DIS AG in Germany publishes job offers and looks for potential employers via refugee specific online platforms and job events in cooperation with local NGOs. DIS AG then passes the acquired data through an electronic assessment, conducts pre-screenings via telephone and face-to-face interviews.
Adecco Foundation in Italy has become a competent partner of local NGOs and businesses in assessing skills of more than 363 refugees since 2008.
The Adecco Group’s 5 recommendations for successful labour market
1. Time is crucial.
Reduce the time necessary for the application procedure
Allow early access to the labour market and education
Fast track solutions for refugees with high probability of international protection
2. Skill transparency means resource efficiency.
Ensure targeted, large scale and systematic procedures for skills assessment and qualification recognition are in place
Agree on and work with internationally harmonized certification systems for non-formal skills qualifications
Include skills assessment and/or qualification recognition early on – i.e. already during application
Promote information linkage and transparency on skills via e.g. online platforms
3. Refugee dispersion and support needs to be labour-factored.
Ensure dispersion of refugees is based on employment factors like e.g. individual profiles, local labour market conditions and specific local shortage occupations
Offer status security during vocational trainings and employment independent of asylum procedure and encourage combining language courses with work experience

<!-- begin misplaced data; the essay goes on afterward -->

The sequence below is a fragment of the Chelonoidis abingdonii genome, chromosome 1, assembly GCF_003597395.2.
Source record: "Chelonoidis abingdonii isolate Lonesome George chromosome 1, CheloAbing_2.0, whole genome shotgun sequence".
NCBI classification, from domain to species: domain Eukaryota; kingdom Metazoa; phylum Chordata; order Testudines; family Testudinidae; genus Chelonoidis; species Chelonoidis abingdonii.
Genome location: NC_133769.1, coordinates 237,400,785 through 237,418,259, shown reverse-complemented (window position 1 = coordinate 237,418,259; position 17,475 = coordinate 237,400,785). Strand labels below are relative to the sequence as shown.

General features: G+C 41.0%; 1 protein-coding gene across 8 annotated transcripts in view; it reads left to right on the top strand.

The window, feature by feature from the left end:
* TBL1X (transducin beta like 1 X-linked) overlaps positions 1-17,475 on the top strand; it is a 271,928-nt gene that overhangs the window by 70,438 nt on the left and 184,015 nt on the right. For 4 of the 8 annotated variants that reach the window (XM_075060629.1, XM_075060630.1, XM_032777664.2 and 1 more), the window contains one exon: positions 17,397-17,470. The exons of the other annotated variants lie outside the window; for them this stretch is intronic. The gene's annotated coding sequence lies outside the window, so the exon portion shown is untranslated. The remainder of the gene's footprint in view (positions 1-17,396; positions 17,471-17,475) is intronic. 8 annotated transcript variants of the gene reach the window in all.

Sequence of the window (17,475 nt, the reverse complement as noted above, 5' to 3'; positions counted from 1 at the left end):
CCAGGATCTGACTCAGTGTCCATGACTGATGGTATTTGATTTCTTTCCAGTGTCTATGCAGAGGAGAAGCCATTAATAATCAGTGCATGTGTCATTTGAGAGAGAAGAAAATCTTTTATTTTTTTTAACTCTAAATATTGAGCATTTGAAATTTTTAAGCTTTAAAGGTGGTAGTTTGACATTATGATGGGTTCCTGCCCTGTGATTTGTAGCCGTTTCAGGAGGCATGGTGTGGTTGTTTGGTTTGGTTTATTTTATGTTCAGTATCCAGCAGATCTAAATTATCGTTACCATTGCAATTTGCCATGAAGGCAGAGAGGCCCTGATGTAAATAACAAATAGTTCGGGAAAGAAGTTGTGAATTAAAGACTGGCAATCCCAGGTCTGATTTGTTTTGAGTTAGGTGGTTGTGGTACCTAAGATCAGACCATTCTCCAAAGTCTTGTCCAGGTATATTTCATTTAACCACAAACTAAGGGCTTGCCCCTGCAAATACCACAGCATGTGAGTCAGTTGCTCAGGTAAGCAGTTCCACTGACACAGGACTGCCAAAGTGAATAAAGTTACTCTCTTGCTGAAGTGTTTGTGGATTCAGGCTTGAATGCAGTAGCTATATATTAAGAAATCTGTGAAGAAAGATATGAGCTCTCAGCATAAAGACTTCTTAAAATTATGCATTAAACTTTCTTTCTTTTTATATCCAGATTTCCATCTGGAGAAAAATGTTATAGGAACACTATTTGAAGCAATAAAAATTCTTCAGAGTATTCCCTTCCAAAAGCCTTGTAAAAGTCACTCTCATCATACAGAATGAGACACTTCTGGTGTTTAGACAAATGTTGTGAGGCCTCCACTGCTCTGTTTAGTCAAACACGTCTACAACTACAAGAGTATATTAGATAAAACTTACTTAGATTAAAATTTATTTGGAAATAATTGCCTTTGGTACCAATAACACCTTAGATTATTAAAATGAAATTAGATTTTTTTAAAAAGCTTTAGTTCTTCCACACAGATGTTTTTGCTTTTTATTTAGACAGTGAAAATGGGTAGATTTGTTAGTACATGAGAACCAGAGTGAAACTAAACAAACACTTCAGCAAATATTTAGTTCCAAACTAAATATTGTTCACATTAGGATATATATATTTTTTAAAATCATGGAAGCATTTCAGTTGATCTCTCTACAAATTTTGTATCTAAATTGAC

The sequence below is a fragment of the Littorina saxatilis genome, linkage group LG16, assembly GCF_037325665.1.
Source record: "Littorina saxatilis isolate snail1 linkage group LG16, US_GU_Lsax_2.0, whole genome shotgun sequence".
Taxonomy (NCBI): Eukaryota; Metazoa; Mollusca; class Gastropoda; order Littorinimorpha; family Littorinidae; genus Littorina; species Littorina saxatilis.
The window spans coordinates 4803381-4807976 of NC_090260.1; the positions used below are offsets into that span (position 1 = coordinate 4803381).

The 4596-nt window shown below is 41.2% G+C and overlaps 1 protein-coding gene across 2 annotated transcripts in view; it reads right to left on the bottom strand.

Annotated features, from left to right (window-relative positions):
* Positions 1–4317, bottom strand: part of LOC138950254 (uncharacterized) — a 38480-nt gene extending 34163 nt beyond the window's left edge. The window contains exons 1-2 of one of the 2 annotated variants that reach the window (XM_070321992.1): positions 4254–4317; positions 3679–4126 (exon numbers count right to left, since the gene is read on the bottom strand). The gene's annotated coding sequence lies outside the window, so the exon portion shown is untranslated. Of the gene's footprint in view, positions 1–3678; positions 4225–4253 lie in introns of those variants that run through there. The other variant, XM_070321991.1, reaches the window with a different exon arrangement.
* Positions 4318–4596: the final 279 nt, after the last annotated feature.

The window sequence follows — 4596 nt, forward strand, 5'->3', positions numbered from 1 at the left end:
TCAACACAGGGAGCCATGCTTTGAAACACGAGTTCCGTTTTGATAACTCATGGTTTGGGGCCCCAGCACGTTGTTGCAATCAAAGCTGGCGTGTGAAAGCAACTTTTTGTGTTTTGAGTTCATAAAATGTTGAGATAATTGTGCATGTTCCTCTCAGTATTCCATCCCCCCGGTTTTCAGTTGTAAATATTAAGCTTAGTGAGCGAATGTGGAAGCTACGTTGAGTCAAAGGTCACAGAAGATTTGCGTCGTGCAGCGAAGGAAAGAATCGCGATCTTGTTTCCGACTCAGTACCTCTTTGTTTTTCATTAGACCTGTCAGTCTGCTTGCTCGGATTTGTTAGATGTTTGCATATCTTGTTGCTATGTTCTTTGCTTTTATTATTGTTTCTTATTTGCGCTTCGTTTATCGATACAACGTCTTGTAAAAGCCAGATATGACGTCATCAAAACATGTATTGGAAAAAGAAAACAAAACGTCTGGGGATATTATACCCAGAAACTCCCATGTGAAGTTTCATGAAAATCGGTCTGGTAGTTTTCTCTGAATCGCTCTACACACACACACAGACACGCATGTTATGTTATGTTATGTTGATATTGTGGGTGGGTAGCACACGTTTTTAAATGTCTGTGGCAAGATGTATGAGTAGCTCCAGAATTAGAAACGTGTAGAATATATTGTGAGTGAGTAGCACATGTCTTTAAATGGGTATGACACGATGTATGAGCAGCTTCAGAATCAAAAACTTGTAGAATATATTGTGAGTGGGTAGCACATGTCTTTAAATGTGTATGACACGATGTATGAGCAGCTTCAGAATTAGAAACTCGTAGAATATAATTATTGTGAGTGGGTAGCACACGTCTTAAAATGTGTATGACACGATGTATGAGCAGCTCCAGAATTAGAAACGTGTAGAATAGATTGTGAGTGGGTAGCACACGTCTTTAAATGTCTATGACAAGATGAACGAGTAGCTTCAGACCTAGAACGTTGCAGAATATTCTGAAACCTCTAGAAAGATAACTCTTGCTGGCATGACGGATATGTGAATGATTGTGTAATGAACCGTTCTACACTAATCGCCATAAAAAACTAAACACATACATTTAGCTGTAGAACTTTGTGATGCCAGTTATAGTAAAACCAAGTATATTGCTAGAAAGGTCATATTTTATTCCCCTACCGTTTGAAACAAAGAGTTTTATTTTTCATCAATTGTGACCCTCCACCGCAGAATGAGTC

Avoid penalization of job related ‘secondary migration’ of refugees after initial dispersion
Offer bridging courses to develop country specific skills on the base of prior qualifications in home country
4. Potential external support should be well targeted.
Offer targeted, systematic and individual needs assessment and quality guidance to develop an individual integration plan
Ensure diversification of language courses by e.g. education level and professional sphere
Provide comprehensive professional, cultural and civic orientation
Establish and promote mentoring structures
Focus on special needs of growing diverse groups like e.g. unaccompanied minors or psychologically traumatized refugees.
5. Integration is networking.
Provide one-stop shops for employers for the concrete employment procedures
Create regional integration hubs linking employers, potential employees, support structures, administration and information on host as well as home countries
Promote coordination and training of volunteer support in labour market integrationDownload Europe's Refugee Crisis Overview
Refugee inclusion in the workplace: a guide for employers by the European Network Against Racism ENAR
Refugee Inclusion Toolkit by IKEA Switzerland
Stronger Together Toolkit by Welcoming America
University Engagement Toolkit by the US department of State
Inspiration toolkit by EUROCITIES
Toolkit for language support for adult refugees by Council of Europe in 7 languages
U.S. Employers' Guide To Hiring Refugees by Tent Foundation and the Lutheran Immigration and Refugee Service
How to Get Refugees into Work Quickly by Tent Foundation and Opennetwork